South LA voters weigh in on LA mayoral race

The California primary election is weeks away, and voters throughout the state are deciding who to vote for.

One of the major races in Los Angeles is the mayoral race. There is a shortlist of LA mayoral candidates including Congresswoman Karen Bass, billionaire businessman Rick Caruso, City Councilmember Kevin de León, activist Gina Viola, and former Metro board member, Mel Wilson.

LA City Council's Joe Buscaino and City Attorney Mike Feuer both recently dropped out of the race for LA Mayor after months of campaigning. As the race appears to be turning into a two-person race between Bass and Caruso, Buscaino endorsed Caruso, and Feuer endorsed Bass.

However, voters in the community of South Los Angeles are weighing the issues and deciding which mayor will be the best pick for the city.

"At the end of the day, it's about not what you've said but what you've done, and it's easy to run around and campaign and get a lot of endorsements," said Reginald Davin, a South LA voter.

Davin is undecided on who he will vote for at this time.

"I haven't gotten enough information. I have my registration. I haven't decided. I may take some time out and really look at the television program advertisements and see what they're saying," said Davin.


Joseph LaCour is leaning towards Caruso.

"Normally I would vote for Karen Bass, but I think I'm leaning towards Caruso," said LaCour, a South LA voter.

LaCour believes homelessness is the biggest problem in Los Angeles, and said he believed Caruso would fix the issue.

However, Lavinia, another South LA voter, has a different view.

"I'm not a fan of Rick Caruso. I don't know where he came from. All I know is he has a lot of money and all of a sudden, he's the man to win the race. I'm not impressed with money. I'm impressed with people who really care about the community and so that's why I'm leaning towards Karen Bass. I know that she (Bass) has a heart for the people and she would be the best candidate to be our next mayor. She has a track record of excellence and that's what we need in our city," said Lavinia.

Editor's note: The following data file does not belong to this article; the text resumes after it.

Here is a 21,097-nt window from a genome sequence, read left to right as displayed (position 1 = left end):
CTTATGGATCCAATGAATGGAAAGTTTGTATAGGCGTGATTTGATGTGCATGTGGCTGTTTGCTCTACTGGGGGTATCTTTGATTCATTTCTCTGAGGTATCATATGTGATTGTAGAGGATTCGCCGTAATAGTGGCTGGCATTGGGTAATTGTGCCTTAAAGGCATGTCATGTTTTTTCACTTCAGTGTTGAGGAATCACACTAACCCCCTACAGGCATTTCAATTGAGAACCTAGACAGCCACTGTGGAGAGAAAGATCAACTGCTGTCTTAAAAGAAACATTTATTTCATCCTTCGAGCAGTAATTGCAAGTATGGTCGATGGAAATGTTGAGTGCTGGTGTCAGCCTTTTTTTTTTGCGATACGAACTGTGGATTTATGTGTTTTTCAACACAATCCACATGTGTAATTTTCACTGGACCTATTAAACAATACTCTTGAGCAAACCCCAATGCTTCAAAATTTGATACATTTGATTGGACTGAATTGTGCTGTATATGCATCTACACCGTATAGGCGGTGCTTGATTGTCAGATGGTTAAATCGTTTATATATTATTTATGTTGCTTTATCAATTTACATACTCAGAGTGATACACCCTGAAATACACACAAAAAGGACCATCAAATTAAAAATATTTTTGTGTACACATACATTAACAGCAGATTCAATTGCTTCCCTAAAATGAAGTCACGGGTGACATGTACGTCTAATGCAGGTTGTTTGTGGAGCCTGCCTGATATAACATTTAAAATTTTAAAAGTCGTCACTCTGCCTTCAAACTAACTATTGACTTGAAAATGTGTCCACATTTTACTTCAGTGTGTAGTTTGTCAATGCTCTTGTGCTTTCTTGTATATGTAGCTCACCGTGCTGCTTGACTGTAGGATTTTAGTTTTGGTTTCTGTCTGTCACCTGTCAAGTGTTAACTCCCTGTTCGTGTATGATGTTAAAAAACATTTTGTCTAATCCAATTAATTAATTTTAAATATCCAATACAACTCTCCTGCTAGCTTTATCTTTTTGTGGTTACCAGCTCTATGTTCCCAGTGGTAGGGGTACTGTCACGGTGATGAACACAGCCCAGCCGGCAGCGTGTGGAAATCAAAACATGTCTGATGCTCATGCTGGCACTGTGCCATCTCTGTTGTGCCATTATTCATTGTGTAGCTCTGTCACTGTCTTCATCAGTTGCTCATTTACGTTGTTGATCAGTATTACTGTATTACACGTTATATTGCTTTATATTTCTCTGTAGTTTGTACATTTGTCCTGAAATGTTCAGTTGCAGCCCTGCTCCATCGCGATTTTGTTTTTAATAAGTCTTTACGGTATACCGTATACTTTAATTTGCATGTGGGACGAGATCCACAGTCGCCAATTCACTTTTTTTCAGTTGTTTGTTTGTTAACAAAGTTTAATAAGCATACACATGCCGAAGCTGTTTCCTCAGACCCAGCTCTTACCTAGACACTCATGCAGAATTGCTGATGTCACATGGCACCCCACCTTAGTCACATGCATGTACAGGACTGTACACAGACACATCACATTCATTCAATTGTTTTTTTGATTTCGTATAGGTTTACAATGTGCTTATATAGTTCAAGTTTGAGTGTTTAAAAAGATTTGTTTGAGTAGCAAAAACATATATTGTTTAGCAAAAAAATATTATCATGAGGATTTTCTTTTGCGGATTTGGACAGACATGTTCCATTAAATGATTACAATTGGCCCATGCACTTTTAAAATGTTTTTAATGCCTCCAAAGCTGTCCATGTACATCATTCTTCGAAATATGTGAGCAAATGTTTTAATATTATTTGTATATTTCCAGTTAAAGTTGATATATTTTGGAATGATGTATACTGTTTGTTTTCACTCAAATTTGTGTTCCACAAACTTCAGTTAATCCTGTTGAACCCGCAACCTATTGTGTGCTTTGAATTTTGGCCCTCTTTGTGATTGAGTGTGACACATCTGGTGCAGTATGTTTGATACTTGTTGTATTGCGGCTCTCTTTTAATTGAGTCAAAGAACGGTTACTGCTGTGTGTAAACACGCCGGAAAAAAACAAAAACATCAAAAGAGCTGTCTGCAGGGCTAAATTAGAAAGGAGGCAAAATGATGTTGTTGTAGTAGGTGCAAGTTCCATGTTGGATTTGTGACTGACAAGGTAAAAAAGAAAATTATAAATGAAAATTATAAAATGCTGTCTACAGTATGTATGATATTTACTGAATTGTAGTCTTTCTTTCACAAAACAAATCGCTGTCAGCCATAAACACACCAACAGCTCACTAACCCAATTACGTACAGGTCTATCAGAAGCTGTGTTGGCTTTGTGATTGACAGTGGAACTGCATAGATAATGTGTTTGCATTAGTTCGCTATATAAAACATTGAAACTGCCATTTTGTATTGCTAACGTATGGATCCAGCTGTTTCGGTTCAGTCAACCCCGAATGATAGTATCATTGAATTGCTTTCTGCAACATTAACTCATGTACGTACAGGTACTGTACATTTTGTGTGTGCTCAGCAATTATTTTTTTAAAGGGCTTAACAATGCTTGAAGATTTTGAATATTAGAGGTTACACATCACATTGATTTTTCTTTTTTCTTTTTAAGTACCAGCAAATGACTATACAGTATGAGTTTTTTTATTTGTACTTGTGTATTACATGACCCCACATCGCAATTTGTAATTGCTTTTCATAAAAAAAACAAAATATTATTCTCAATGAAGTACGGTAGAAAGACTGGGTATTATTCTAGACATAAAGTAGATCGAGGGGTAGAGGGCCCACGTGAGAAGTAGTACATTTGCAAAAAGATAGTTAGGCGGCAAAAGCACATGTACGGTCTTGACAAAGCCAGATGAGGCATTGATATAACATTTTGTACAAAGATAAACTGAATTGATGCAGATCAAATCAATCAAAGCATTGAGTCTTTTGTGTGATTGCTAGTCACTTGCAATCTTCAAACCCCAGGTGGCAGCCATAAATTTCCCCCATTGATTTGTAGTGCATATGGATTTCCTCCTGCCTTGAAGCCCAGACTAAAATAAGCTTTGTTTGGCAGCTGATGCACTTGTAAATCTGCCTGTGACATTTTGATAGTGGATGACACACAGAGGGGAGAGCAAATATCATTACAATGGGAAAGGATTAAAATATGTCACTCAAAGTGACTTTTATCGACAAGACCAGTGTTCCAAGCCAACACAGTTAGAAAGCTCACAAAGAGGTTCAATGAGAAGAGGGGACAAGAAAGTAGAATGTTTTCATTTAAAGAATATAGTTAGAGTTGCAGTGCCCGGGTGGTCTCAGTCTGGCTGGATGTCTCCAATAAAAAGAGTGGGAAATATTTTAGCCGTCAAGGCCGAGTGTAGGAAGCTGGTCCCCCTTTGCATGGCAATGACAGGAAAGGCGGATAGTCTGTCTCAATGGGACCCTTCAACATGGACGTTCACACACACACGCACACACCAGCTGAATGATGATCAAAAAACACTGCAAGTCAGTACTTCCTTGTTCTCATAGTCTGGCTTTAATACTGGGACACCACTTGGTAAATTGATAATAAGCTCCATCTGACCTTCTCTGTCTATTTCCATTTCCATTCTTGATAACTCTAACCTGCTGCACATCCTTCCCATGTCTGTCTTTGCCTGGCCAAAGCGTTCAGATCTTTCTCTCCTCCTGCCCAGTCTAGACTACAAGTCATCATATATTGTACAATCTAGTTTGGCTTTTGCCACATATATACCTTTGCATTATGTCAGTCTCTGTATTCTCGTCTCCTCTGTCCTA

Lavinia named a number of concerns in her community.

"I think one of the main concerns is the uprising in crime and all of the follow-home robberies. I think that whoever becomes our next mayor should really focus on police reform, educating the police on how to handle situations, and involving community organizations that deal with mentally ill patients," she said.

Another voter identified "high rent" as a big problem in the city that needs to be addressed.

Votes for the primary election end on June 7. Every registered voter has been mailed a ballot. The top two candidates from the primary election will advance to a November runoff unless a single candidate receives more than 50% of the vote in the primary.